Thoughts on the Debt Limit Showdown: Short-sightedness and Brinkmanship

First thoughts are from Megan McArdle, who is deeply worried about the prospect of default, on the political irrationality of the Republicans’ “spending cuts only” approach:

The political logic is infantile. The American public does not want you to cut Medicare, Medicaid, or Social Security… Imagine that the GOP forces through an all-cuts deal–or forces the country into default? What’s the next logical step?

Why, probably that an angry nation sends more Democrats to Congress (and Obama back to the White House), where they happily “restore” the programs that “brutal” Republicans tried to “gut” with “draconian” cuts…

I can admire someone who’s willing to be a one-term congressman in order to do something big and important. But what’s the point if your big, important legislation doesn’t live much longer than your political career?

Good point, except she might be wrong on the time scale. Presidents rarely gain many seats in Congress when they run for re-election, and I’m not sure the middle of the country would so clearly identify the Republicans as the culprit that they would vote en-masse for Democrats. Keep in mind that each election is local, and for each Democratic challenger blaming the Republicans for the budget, their will be a Republican incumbent with better name recognition claiming that it would all be ok if the Democrats hadn’t bungled things–and anyway, Obama’s to blame! (It doesn’t have to make sense; it just has to confuse voters.)

And now for my thoughts, on brinkmanship and rationality. This is a classic study in brinkmanship, as developed by Thomas Schelling. I think the Republicans’ logic in pushing the issue to the brink of default is to effectively limit the time for meaningful debate, in hopes of forcing Obama to blink. The essence of brinkmanship is purposely pushing an issue to the point of crisis and creating risks so extreme the other side can’t accept them. And since Obama has blinked at least once before on a critical budget issue–extension of tax cuts–there’s every reason for the Republicans to think he’ll blink now. Legendary presidential scholar Richard Neustadt emphasized the critical role of a president’s professional reputation in aiding or hindering his success. Presidents who have a reputation for getting what they want tend to get what they want because the opposition feels intimidated from the start, while presidents who have a reputation for not getting what they want embolden their opposition and make achievement of future goals that much harder.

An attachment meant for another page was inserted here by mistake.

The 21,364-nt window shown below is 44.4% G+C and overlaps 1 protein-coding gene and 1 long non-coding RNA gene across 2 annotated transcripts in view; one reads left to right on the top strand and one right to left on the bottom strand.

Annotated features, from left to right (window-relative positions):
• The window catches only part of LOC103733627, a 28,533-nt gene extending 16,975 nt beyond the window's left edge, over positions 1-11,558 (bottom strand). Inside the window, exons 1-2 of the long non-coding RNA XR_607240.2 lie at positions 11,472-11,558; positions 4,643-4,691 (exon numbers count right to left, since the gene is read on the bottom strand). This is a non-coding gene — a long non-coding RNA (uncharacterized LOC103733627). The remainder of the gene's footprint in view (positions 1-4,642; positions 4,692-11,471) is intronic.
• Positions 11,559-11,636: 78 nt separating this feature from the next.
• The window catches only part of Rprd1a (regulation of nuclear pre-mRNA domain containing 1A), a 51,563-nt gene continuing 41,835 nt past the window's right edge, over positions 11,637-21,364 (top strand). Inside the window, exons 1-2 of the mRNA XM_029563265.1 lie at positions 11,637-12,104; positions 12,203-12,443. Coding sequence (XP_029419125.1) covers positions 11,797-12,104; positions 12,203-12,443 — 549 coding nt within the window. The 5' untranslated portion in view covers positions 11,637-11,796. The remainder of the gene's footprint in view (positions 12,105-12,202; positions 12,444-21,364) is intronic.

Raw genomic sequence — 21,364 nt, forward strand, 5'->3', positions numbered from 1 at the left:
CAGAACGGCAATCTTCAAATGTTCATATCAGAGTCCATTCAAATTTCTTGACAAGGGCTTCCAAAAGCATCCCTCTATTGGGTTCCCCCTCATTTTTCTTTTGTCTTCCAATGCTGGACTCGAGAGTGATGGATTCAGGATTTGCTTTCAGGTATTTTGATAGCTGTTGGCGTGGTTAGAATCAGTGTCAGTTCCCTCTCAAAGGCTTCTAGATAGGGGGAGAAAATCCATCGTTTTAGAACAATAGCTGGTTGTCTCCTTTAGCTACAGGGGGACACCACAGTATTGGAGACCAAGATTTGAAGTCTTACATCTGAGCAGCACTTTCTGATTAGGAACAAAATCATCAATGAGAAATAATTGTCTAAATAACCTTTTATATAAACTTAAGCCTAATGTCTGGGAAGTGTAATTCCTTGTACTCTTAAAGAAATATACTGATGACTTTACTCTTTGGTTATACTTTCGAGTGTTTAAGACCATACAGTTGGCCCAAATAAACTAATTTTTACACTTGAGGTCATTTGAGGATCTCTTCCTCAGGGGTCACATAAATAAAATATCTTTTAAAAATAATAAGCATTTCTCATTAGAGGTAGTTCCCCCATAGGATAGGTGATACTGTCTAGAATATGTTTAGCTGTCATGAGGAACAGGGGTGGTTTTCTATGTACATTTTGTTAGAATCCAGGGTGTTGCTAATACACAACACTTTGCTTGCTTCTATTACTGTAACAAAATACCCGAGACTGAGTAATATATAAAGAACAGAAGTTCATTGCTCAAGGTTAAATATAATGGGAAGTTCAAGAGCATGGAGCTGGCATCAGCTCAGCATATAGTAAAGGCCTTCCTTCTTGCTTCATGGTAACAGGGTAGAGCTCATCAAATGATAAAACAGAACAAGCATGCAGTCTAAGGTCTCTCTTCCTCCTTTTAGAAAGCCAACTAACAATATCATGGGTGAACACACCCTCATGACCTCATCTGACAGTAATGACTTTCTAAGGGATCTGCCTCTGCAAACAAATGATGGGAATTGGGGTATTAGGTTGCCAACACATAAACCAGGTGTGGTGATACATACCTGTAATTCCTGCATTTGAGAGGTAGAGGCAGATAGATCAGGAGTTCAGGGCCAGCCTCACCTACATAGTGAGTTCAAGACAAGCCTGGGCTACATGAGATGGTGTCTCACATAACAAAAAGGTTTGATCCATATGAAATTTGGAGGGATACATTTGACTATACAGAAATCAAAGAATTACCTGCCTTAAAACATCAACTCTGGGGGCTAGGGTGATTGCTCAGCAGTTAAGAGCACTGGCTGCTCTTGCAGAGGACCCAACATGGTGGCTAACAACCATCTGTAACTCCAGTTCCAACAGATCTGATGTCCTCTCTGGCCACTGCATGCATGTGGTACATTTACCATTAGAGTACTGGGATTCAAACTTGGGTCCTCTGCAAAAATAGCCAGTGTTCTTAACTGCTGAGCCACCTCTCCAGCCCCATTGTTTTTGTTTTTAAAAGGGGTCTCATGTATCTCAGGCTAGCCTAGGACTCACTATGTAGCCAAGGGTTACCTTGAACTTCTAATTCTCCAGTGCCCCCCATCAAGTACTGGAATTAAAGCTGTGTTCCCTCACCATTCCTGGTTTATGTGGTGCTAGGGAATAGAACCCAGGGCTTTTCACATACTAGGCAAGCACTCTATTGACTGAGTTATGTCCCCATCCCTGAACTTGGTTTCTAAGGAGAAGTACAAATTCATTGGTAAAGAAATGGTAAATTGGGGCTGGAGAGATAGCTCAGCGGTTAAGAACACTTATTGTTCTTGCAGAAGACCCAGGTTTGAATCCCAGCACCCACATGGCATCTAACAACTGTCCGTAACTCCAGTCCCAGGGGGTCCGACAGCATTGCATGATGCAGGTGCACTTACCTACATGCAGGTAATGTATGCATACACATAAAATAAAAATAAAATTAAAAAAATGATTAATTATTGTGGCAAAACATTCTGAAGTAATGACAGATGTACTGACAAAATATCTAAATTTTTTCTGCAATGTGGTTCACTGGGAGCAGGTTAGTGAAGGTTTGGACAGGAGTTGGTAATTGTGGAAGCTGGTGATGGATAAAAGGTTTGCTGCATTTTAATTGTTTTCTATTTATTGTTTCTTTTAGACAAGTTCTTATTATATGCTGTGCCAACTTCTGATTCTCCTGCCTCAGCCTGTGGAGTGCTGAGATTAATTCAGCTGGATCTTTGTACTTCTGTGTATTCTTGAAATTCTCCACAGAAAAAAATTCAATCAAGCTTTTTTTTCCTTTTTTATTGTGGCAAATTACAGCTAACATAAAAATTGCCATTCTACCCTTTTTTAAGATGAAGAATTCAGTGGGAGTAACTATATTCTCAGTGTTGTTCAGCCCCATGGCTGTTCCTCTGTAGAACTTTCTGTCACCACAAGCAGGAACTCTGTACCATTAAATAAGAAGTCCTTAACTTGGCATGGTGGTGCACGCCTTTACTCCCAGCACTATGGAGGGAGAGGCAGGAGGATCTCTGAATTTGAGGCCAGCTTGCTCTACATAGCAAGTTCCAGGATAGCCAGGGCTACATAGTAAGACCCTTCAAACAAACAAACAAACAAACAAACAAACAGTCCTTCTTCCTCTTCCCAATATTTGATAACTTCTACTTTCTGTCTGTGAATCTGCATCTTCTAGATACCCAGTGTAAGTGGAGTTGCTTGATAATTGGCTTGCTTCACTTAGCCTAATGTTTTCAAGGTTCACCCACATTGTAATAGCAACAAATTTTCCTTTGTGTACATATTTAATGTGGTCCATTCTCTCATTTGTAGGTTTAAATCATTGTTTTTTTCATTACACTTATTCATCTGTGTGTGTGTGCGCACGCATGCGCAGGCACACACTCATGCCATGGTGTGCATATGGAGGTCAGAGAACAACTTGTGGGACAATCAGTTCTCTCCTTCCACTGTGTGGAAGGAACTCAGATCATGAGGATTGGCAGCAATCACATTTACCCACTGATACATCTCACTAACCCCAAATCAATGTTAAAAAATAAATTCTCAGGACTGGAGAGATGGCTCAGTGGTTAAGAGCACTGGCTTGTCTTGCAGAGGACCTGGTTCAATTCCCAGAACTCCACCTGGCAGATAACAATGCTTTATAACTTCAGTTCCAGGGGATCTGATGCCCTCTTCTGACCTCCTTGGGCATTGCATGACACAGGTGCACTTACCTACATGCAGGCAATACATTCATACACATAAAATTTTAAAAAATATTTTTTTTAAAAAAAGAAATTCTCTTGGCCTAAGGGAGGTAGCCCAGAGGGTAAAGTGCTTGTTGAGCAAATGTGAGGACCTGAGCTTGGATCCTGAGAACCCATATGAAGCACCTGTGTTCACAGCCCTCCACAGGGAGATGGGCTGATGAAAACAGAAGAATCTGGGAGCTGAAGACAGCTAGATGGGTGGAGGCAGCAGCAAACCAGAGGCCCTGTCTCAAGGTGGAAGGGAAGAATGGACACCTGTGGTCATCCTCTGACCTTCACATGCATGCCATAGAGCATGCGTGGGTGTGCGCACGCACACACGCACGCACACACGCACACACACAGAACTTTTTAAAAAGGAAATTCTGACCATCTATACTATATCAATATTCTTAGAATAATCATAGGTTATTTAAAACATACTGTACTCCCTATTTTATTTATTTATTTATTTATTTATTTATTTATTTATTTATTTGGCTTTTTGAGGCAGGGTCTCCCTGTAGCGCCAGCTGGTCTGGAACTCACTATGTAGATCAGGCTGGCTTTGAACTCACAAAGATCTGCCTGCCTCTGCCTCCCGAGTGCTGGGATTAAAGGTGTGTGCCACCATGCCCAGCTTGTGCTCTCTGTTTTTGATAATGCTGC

But it gets even more interesting in light of McArdle’s question of whether the Republicans might really be irrational in their political calculus, because Schelling also argued that in brinkmanship a reputation for irrationality is beneficial. Because a rational person would not accept such serious risks, the (apparently) irrational person has the advantage, in being willing to push the crisis farther. Of course that means the rational person may find it rational to give the appearance of irrationality, so that a rational person may in fact accept greater risks than normal. But the key is whether the opponent actually knows whether they’re facing a rational person pretending irrationality or someone who really is irrational.

That knowledge makes all the difference in the world, but I don’t think anyone in the Democratic camp–or even thoughtful non-Democrats like McArdle–have any confidence that the Republicans are secretly rational. Oregon Democrat Peter DeFazio (my former Rep) is actually yearning for a return to the relative sanity of the ’94 Republican Freshmen class.* And Grover Norquist is willing to send the country into default in order to prevent the elimination of tax expenditures that are nothing more than business subsidies, and he’s threatening every Republican who doesn’t go along.

If there actually is rational calculation behind these appearances of irrationality, I’d have to give it my grudging respect. But such cleverness is so exceptionally rare (outside of Tom Clancy novels) that the more parsimonious interpretation is that they really are loony-tunes, off the deep end, screw-loose nutters. And I pity the Democrats trying to fight them. It’s not easy battling against someone who’s willing to blow up the whole system in order to get what they want. They see any compromise as a total loss and are unwilling to accept anything except unconditional surrender.** The only way to beat them–unless cooler heads within their camp prevail–is to find the cost they find unacceptable and force them to it.